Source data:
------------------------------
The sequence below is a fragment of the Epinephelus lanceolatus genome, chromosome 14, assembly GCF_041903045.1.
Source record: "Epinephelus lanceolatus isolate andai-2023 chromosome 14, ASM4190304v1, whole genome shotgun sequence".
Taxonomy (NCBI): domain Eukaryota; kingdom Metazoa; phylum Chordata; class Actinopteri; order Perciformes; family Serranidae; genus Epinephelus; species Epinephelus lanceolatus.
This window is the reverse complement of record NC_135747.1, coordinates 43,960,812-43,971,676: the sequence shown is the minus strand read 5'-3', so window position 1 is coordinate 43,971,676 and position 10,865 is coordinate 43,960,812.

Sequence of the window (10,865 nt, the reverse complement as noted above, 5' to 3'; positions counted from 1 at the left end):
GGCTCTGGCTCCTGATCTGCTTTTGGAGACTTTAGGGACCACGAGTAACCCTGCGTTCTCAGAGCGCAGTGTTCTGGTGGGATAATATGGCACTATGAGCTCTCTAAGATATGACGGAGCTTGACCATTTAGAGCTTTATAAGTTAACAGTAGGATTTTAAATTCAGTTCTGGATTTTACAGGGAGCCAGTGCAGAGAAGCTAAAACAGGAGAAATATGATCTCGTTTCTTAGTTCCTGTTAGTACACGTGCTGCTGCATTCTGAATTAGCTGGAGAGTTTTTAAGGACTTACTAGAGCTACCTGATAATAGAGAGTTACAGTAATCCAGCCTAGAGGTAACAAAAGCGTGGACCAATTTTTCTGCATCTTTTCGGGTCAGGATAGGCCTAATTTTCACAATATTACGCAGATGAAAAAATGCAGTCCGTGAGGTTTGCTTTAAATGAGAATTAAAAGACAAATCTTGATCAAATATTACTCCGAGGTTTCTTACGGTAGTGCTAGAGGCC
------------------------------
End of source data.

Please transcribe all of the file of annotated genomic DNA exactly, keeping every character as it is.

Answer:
The sequence below is a fragment of the Epinephelus lanceolatus genome, chromosome 14, assembly GCF_041903045.1.
Source record: "Epinephelus lanceolatus isolate andai-2023 chromosome 14, ASM4190304v1, whole genome shotgun sequence".
Taxonomy (NCBI): domain Eukaryota; kingdom Metazoa; phylum Chordata; class Actinopteri; order Perciformes; family Serranidae; genus Epinephelus; species Epinephelus lanceolatus.
This window is the reverse complement of record NC_135747.1, coordinates 43,960,812-43,971,676: the sequence shown is the minus strand read 5'-3', so window position 1 is coordinate 43,971,676 and position 10,865 is coordinate 43,960,812.

Sequence of the window (10,865 nt, the reverse complement as noted above, 5' to 3'; positions counted from 1 at the left end):
GGCTCTGGCTCCTGATCTGCTTTTGGAGACTTTAGGGACCACGAGTAACCCTGCGTTCTCAGAGCGCAGTGTTCTGGTGGGATAATATGGCACTATGAGCTCTCTAAGATATGACGGAGCTTGACCATTTAGAGCTTTATAAGTTAACAGTAGGATTTTAAATTCAGTTCTGGATTTTACAGGGAGCCAGTGCAGAGAAGCTAAAACAGGAGAAATATGATCTCGTTTCTTAGTTCCTGTTAGTACACGTGCTGCTGCATTCTGAATTAGCTGGAGAGTTTTTAAGGACTTACTAGAGCTACCTGATAATAGAGAGTTACAGTAATCCAGCCTAGAGGTAACAAAAGCGTGGACCAATTTTTCTGCATCTTTTCGGGTCAGGATAGGCCTAATTTTCACAATATTACGCAGATGAAAAAATGCAGTCCGTGAGGTTTGCTTTAAATGAGAATTAAAAGACAAATCTTGATCAAATATTACTCCGAGGTTTCTTACGGTAGTGCTAGAGGCC